Sunday, April 1, 2012

Buckwheat Crepes

When visiting Paris years ago, a friend took me to a restaurant called "le Petit Jocelyn" near Montparnasse, a Breton restaurant that specializes in crepes. All of the savory crepes were made with Buckwheat flour and had a very particular consistency with lots of holes in the pancake. I've been trying ever since to replicate these crepes, and I've recently had some success with a recipe I've adapted from bon appetit magazine. I use a stainless steel skillet, which requires some special handling instructions, but it is otherwise pretty straight-forward.

  • 1 1/4 cups buckwheat flour
  • 3 large eggs
  • 1/4 cup sunflower oil plus additional for skillet
  • 3/4 cup cold nonfat milk
  • 1 1/4 cups (or more) cold water
  • 1/4 teaspoon salt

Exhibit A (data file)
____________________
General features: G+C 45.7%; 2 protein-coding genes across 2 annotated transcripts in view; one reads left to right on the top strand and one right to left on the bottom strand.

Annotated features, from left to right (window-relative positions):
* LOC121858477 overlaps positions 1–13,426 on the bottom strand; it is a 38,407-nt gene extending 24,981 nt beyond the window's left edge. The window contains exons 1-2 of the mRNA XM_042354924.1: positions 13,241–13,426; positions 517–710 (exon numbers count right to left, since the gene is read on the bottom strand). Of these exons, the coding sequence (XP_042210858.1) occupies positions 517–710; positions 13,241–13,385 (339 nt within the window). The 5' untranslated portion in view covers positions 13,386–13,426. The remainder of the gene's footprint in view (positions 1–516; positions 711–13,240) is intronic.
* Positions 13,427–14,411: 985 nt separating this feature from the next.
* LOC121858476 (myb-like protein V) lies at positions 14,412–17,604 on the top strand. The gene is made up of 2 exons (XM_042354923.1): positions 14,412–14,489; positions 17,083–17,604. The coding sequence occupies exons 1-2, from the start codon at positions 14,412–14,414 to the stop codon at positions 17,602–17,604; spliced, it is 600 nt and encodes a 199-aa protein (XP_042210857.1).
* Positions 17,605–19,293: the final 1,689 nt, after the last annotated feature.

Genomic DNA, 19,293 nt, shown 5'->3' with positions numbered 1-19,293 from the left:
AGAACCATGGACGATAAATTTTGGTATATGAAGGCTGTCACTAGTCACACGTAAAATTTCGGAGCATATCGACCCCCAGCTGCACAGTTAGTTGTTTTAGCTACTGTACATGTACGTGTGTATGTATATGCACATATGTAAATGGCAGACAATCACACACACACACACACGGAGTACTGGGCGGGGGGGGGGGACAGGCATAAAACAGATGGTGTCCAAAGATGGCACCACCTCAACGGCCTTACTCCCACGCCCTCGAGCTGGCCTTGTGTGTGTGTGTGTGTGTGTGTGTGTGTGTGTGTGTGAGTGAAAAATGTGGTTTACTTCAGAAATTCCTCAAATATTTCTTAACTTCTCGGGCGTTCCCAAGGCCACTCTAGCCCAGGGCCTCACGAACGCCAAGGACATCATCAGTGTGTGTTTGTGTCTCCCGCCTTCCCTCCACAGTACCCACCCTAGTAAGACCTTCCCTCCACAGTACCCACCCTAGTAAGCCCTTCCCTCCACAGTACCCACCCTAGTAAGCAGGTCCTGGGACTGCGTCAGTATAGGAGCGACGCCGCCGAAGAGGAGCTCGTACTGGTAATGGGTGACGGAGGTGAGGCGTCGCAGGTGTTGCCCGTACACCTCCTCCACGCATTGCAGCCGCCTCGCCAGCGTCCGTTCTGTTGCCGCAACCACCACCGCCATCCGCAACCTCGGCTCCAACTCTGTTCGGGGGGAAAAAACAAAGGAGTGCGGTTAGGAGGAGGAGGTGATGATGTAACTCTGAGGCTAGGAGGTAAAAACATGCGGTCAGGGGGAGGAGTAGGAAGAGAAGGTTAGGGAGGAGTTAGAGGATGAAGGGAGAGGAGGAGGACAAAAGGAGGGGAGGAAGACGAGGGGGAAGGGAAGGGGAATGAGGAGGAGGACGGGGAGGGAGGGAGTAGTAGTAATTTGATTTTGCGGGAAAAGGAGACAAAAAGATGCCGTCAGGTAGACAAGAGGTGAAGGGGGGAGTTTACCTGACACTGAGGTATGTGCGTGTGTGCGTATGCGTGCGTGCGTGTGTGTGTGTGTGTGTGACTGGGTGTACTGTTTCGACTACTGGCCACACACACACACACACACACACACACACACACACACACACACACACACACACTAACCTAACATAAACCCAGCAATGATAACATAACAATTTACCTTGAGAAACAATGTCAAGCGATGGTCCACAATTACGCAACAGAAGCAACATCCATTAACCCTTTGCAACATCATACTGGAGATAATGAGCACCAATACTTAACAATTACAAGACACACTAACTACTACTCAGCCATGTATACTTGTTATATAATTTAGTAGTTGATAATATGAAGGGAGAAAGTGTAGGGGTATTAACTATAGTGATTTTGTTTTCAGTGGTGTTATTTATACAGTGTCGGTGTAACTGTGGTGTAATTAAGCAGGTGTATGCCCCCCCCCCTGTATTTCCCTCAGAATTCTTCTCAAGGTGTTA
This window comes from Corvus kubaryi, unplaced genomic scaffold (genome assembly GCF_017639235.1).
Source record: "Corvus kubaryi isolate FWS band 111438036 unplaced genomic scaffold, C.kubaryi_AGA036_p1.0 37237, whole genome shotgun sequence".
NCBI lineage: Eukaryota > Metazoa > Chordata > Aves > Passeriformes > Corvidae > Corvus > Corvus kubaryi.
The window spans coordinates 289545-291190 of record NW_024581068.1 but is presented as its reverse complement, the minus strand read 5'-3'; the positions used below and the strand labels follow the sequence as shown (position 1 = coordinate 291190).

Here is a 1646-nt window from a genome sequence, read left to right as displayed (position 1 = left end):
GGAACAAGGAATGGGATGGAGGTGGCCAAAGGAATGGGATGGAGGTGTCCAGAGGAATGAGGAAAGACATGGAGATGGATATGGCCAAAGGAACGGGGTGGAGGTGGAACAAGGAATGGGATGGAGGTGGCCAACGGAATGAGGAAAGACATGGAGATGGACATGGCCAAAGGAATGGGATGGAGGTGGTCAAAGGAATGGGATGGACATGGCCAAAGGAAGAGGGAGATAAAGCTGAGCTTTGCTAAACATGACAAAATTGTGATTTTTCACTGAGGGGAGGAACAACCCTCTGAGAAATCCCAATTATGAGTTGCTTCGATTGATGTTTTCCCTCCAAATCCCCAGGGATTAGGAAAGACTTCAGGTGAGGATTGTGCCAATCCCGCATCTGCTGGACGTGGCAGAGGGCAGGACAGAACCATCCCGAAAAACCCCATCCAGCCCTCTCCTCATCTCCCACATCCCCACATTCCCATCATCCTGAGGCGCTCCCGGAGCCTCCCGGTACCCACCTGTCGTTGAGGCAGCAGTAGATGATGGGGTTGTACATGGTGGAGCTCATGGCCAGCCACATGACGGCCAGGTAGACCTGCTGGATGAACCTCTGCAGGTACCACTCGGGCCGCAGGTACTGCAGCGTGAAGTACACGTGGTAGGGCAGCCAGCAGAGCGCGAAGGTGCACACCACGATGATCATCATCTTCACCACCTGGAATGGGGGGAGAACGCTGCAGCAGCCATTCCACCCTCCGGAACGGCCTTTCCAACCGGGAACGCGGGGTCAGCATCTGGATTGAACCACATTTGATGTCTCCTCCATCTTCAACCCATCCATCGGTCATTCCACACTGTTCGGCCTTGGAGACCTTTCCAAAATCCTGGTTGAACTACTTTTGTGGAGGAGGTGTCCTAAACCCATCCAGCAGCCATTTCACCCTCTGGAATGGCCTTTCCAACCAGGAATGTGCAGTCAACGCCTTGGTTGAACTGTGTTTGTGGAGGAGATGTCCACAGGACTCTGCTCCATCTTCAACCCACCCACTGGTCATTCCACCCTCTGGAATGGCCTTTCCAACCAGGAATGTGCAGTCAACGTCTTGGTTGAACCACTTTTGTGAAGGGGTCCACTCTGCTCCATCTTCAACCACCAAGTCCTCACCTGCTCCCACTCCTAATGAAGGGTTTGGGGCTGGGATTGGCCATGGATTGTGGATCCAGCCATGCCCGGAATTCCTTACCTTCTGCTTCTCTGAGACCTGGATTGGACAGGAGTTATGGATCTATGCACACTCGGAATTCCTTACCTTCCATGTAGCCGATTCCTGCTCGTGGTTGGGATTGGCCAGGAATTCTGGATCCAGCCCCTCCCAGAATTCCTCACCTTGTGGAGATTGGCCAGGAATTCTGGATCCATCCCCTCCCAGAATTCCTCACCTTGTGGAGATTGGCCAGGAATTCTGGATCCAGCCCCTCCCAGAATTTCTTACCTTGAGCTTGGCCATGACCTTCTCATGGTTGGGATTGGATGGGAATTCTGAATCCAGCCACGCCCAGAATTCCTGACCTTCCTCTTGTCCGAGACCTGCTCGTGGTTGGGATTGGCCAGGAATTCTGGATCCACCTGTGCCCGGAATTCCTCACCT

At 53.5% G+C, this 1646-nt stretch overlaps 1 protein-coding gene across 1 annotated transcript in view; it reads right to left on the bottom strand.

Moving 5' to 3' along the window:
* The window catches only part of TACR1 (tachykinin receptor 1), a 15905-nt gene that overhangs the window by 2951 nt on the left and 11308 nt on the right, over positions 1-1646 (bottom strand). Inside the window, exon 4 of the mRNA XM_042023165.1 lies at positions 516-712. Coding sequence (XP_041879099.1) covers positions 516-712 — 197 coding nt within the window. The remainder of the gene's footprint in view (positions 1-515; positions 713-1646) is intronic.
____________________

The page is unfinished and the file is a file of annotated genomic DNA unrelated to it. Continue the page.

Whisk eggs, mix in oil, cold milk, and cold water. Whisk in salt and buckwheat flour a little at a time until completely mixed. Check the consistency with a tablespoon--the batter should have the consistency of heavy cream. Cover and place batter in the fridge. In the mean time, heat frying pan over medium to medium-high heat (on our stove, level 2). It is important that the pan is *HOT* before proceeding any further! With a paper towel or napkin, rub a thin layer of oil on the hot skillet, pour in ~1/3 cup batter, and tilt pan to coat bottom. Fry for 20-30 seconds on each side adjusting heat (if necessary) to prevent the crepe from burning. Repeat. Makes ~12.

I typically fry all the crepes before assembling them in order to prevent stuff from getting on the skillet and causing the freshly poured crepes to stick. To reheat, simply throw the already cooked crepe onto the skillet over medium to medium-low heat and add your favorite filling (also works with left over crepes that have been stored in the fridge in a plastic bag). One traditional filling is cooked ham and cheese (Emmentaler, Gruyere, etc) and egg. Serve with cidre.

1 comment:

  1. Yeah, buckwheat bez really fine.
    Those thar po' folks done did, a hundred-fifty yesteryears, sho' knowz how to gnaw real good like.